Here, the mosquito feeding cycle is described by 2 stages: host-seeking through to successful feeding, and resting through to oviposition (Figure 1). To understand ITNs, all the events that are changed by ITNs when a mosquito bites or attempts to bite a host are examined in details (Figure 1). First, during the host-seeking period, a proportion Q(0) of mosquitoes find a human, and 1-Q(0) find some other vertebrate host. With ITN use, a fraction φ of the humans are protected by ITNs. If a mosquito finds a protected human, one of three things can happen: a) the mosquito successfully feeds, regardless of the net, with probability s. Successful feeding on humans protected by ITNs may occur if the net has holes, if the net is not properly deployed, or if the human is unprotected and bitten for short stretches during the night b) the mosquito lands on the net to bite a human, but dies from contact with the insecticide, with probability d c) the mosquito leaves the vicinity to search for another host, effectively restarting the host-seeking cycle, with probability r = 1 - s - d. In summary, at the end of one biting attempt, some mosquitoes have successfully fed on a non-human host, some have fed on a human, some have died from the insecticide in the net, and some have been frustrated and begin again.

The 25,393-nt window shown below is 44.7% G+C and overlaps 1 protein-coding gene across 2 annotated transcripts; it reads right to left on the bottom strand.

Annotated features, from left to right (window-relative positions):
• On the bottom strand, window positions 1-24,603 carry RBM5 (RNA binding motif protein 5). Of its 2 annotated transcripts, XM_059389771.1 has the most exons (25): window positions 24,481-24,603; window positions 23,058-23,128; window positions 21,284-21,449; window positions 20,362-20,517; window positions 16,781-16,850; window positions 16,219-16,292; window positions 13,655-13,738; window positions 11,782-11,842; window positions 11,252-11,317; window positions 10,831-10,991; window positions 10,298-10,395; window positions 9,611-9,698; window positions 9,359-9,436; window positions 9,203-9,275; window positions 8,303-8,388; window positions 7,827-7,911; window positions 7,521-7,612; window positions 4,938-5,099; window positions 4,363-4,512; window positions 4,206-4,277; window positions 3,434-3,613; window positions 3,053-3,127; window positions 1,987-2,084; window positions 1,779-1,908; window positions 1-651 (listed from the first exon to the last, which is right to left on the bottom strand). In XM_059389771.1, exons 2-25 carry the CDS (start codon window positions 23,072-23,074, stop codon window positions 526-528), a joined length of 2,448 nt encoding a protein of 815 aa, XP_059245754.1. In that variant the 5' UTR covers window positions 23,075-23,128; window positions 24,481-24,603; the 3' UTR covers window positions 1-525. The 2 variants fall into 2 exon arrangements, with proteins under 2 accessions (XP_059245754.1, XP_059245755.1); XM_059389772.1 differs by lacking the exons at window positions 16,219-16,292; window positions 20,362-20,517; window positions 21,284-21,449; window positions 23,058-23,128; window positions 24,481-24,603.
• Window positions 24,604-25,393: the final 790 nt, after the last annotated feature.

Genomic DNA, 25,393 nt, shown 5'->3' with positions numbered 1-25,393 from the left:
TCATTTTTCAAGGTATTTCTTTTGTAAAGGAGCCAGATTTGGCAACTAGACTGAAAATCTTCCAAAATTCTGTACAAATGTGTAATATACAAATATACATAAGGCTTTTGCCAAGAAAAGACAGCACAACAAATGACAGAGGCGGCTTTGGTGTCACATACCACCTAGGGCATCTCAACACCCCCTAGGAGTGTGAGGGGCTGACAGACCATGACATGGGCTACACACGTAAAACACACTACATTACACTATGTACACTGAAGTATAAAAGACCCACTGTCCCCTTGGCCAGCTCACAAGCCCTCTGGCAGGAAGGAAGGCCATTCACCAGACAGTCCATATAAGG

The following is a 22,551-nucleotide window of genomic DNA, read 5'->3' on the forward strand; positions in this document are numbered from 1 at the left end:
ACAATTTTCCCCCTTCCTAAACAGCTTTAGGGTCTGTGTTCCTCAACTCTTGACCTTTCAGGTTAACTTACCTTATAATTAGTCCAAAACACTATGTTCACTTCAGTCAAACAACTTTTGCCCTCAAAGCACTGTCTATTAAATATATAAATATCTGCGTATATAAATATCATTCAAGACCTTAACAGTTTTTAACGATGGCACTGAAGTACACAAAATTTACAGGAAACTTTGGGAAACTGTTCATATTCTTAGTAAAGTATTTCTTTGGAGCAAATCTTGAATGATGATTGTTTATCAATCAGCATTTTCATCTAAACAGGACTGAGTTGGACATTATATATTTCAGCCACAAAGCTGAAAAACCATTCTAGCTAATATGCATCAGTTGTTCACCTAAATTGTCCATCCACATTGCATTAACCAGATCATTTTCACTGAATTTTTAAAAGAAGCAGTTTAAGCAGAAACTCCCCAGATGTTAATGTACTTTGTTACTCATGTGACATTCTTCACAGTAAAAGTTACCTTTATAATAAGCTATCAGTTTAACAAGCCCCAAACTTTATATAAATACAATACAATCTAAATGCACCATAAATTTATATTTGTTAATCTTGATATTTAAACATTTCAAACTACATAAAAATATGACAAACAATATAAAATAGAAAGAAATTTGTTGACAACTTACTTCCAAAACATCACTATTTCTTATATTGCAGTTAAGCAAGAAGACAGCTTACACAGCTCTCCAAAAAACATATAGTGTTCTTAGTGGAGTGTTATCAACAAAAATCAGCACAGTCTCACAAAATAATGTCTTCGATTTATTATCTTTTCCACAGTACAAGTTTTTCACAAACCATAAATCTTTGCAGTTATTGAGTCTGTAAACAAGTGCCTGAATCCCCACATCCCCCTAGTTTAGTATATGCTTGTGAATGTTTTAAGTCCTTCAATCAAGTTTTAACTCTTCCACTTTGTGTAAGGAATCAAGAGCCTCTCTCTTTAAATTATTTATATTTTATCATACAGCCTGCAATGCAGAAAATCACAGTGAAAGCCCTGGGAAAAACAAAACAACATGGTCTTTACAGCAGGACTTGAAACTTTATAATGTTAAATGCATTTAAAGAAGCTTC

Since the study is interested in understanding how ITNs affect malaria transmission changes to vectorial capacity are assessed in a controlled population relative to a baseline population without control. Without ITNs, host-seeking takes τ1(0) days and mosquitoes survive this process with a probability p1(0). Following a successful blood meal, mosquitoes rest, find larval habitat, and oviposit. This process lasts τ2 days and the mosquito survives with probability p2 regardless of species biting preferences. This elaborated description is related to classic formulations: the time to complete one feeding cycle with no ITN use is 1/f(0) = τ1(0) + τ2, and the daily probability of surviving one day is p(0) = [p1(0) p2]f(0). The proportion of blood meals that are taken on a human is also affected by ITNs; let Q(0) denote the proportion of blood meals taken on a human in the absence of ITNs, i.e. the human visiting rate. Functions were elaborated to describe vectorial capacity in a population where a fraction of humans, φ, are protected by ITNs; in other words, what are f(φ), p(φ), and Q(φ)?